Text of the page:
When Executive Director and Senior Vice President Valerie Njie began working at Bidwell Training Center in 1981, it was in the midst of reinventing itself—and not for the first, or last, time—and operated out of two long-gone warehouses across the street from the building it has shared with the Manchester Craftsmen’s Guild.
And it’s a good thing they had two buildings, she said, because one day a city building inspector came by and after a few minutes said everyone, and everything—machine tools, pipe, wiring, lumber—had to get out, permanently.
“We had to move everything out of there in two days. So, students, staff, everyone pulled together, and we did it,” she said. “That was an experience.”
Though there were other challenges along the way, none were that physically exhausting. But each one Njie overcame, and made Bidwell better. That was her goal for 37 years, and it will continue to be right up until she officially retires, Sept. 7.
Though she grew up in Homestead, her route to administering a nationally renowned career training facility was rather circuitous—by way of Massachusetts, Illinois, Utah, California and Gambia—where she married her husband; artist, dancer and photographer Saihou Njie.
In the wake of the 1968 assassination of Dr. Martin Luther King Jr., Rev. James “Jimmy Joe” Robinson founded Bidwell under the auspices of the banner of the federal government’s Manpower poverty program. In June of ’68, Njie was one of 50 African Americans who got full scholarships to the University of Pittsburgh, again via the federal government, under what was called “Project A.” Both of these federal initiatives were aimed at helping Blacks get out of poverty.
One of Njie’s classmates was the late Jesse Fife, who took over as director of Bidwell in the mid-1970s and later became COO of Manchester Bidwell Corp., the umbrella organization that includes Bidwell, MCG, MCG Jazz and the National Center for Arts and Technology.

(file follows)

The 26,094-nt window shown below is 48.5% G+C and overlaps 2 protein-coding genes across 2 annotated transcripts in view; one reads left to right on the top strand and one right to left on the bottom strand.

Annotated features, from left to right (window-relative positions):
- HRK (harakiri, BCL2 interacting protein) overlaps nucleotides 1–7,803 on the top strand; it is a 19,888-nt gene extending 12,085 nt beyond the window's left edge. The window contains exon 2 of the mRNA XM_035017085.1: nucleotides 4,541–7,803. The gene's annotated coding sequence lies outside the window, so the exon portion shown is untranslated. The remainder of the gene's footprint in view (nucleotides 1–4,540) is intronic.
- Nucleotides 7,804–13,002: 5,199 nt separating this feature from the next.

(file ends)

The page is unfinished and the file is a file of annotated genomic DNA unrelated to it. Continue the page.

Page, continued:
“I was back here from Gambia on a visit with my daughter, doing some consulting, and heard about Bidwell—a year to the day later, Jesse hired me as senior counselor,” she said. “My first big job was the IBM program in 1985.”
As Bidwell evolved from a 1960s poverty program serving poor Blacks to one that then served anyone in Section 8 housing, with the collapse of the steel industry, it was at this time reinventing itself as a retraining program for displaced workers, and also women re-entering the workforce after raising families.
“IBM was setting up these computer training labs all over the country—but almost all of them were with the Urban League. So it was a real coup for us to get it,” she said.
The key to the IBM program’s success, and that of its other programs is that Bidwell takes its cues from industry—what do they need and what do they expect from their employees—so that Bidwell students can are trained to the highest industry standards and can be hired immediately and succeed. As a result, programs need to evolve, too.
“A lab is a lab is a lab,” she said. “You can be making solvents, or you could be making beer.”
Njie’s greatest challenge—and success—was seeking and attaining accreditation for Bidwell from the Accrediting Commission of Career Schools and Colleges. That allowed Bidwell to access federal Title IV funds, grant money that for-profit training schools cannot get. Fife also urged her to run for commissioner, which she did—and eventually won.
But the highlight for Njie came in 2012 when the commission named Bidwell an ACCSC School of Excellence. It won the five-year designation again in 2017, one of only 15 institutions across the country so recognized.
“We were a 1960s poverty Manpower program. There were thousands across the county—they’re all gone. But we’re still here, because we change lives,” she said.
“We are celebrating 50 years, and we’re bigger and better than ever. I’m going to miss it, but it’s not about Valerie—it’s about Bidwell. Our reward is the lives our graduates can live once they leave.”
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